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What C-USA lacks in star power it makes up for with balance


Conference USA will have two members make the NCAA tournament this season.

Which two?

I'm not sure. But Wednesday night will almost certainly help answer that question because the top four schools in the league standings -- UTEP, UAB, Memphis and Southern Miss -- are playing each other in a possible preview of next month's C-USA Tournament semifinals.

Memphis coach Josh Pastner on Conference USA: 'Everybody is good.' (US Presswire)  
Memphis coach Josh Pastner on Conference USA: 'Everybody is good.' (US Presswire)  
UAB at Memphis tips first.

UTEP at Southern Miss tips second.

Depending on the outcomes, either UTEP, UAB or Memphis will be in first place by the time you wake up Thursday, which is a good place to start when trying to explain just how competitive this league has become. The current state of things can be attributed partly to Memphis still transitioning into the post John Calipari era and partly to the rest of the league (Southern Miss, especially) improving. Either way, the result has C-USA with four schools in the top 55 of the RPI and all within a game of each other in the league standings, meaning this is the best and most balanced version of C-USA since Louisville, Cincinnati, Marquette, DePaul, Charlotte and Saint Louis exited after the 2004-05 season.

"No question about it," said Southern Miss coach Larry Eustachy.

"Everybody is good," added Memphis coach Josh Pastner, which is a statement I rejected before looking at the information Basketball Prospectus' John Gasaway published earlier this week. Gasaway compiled what each team from the top 14 leagues is doing against league opponents on a per-possession basis both offensively and defensively to determine everybody's "efficiency margin." What he found is that UTEP is C-USA's best and Tulane is C-USA's worst, but that "the per-possession difference between first place [UTEP] and last place [Tulane] in C-USA is exactly the same as the difference between first [Texas] and third [Missouri] in the Big 12."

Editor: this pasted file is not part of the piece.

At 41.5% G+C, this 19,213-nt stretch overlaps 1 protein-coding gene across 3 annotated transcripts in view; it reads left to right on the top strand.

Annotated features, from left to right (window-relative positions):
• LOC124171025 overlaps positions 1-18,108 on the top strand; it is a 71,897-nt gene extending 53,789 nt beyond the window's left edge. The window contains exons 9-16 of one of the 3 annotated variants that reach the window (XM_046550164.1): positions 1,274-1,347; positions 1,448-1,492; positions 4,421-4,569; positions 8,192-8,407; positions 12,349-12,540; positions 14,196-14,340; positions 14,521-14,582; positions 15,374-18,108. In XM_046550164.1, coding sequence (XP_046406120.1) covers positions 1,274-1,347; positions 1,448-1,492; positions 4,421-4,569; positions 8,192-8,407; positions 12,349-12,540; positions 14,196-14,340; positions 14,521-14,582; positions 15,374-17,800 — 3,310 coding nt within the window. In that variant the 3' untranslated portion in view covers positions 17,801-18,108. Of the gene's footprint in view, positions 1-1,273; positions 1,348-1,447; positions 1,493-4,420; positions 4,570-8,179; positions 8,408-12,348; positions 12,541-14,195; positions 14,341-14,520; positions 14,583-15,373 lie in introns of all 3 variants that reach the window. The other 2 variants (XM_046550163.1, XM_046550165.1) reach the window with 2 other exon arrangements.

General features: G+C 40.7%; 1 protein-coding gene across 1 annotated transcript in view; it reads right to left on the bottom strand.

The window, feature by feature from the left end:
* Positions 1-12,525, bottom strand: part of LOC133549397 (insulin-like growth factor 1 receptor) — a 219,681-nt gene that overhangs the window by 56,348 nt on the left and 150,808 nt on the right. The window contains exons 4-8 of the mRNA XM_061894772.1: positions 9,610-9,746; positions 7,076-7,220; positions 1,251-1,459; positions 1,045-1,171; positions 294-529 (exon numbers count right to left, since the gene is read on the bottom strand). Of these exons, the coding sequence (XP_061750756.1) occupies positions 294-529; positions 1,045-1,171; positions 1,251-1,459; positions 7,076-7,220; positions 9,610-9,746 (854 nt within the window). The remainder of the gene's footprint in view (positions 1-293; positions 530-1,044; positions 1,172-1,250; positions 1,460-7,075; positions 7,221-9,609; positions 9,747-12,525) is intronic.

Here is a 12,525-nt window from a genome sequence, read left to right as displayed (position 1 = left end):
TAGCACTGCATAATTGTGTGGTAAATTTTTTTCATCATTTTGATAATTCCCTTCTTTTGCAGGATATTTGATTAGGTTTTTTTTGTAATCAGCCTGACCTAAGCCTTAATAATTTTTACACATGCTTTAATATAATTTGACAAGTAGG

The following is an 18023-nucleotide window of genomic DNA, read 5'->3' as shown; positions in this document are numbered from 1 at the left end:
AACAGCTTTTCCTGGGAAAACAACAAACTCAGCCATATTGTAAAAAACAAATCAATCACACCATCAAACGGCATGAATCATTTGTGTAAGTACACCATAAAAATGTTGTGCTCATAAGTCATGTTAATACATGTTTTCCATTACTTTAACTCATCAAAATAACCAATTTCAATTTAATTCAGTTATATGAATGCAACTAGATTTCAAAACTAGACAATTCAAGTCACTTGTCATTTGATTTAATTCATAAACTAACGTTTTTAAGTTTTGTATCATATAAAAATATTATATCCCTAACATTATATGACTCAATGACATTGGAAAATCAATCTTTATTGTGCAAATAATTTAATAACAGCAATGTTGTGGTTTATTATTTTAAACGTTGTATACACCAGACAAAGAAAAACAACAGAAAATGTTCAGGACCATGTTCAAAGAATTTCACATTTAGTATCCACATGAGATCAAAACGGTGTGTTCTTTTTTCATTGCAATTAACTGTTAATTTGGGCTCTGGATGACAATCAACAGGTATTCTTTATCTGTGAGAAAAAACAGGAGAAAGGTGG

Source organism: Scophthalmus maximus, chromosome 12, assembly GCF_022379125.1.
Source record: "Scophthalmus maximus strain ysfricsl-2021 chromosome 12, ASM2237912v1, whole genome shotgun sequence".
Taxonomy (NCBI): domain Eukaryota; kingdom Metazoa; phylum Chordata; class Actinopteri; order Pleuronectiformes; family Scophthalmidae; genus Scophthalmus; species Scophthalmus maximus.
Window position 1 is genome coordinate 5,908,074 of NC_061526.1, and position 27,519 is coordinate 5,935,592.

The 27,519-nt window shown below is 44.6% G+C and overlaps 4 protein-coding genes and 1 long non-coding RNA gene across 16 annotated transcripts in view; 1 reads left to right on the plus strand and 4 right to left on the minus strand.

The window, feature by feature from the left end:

Translation: Conference USA is uniquely competitive from top to bottom.

Which brings me back to Pastner's quote.

"Everybody is good."

I still reject that statement because, let's be honest, not everybody in C-USA is good. But Pastner's larger point was that there are almost no simple games for anybody in this league, and I agree on that point. Though four members still have a shot at an at-large bid to the NCAA tournament, none of them are so overwhelming that they can expect to cruise to a victory regardless of the opponent. That's why more than 20 percent of games between C-USA members this season have been decided by one possession and nearly 70 percent of C-USA games have produced single-digit margins.

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Expect more of the same late Wednesday.

Memphis (19-6 overall, 7-3 in C-USA with a 33 RPI) is a 2.5-point favorite over UAB (18-6 overall, 8-3 in C-USA with a 35 RPI); Southern Miss (18-6 overall, 7-4 in C-USA with a 48 RPI) is a 2.5-point favorite over UTEP (19-5 overall, 7-3 in C-USA with a 53 RPI).

In other words, both games are likely to be decided in the final minutes (or seconds). The winners will add a "quality" win to their resumes while the losers miss a nice opportunity, and Jerry Palm's next projected bracket at will reflect the very much up-in-the-air results from this very much up-in-the-air conference. You looking for a better league with better teams? There are plenty -- like the Big East, Big 12 and Big Ten. But no league is more balanced and competitive than the 2010-11 version of C-USA, and that alone makes it worth following through the final 2½ weeks of the season.

Two members will ultimately do enough to make the NCAA tournament.

That's my official prediction.

But trying to determine which two remains a tough projection to make.

Gary Parrish is a senior college basketball columnist for and frequent contributor to the CBS Sports Network. The Mississippi native also hosts the highest-rated sports talk radio show -- The Gary Parrish Show -- in the history of Memphis. He lives in that area with his wife, two children and a dog.

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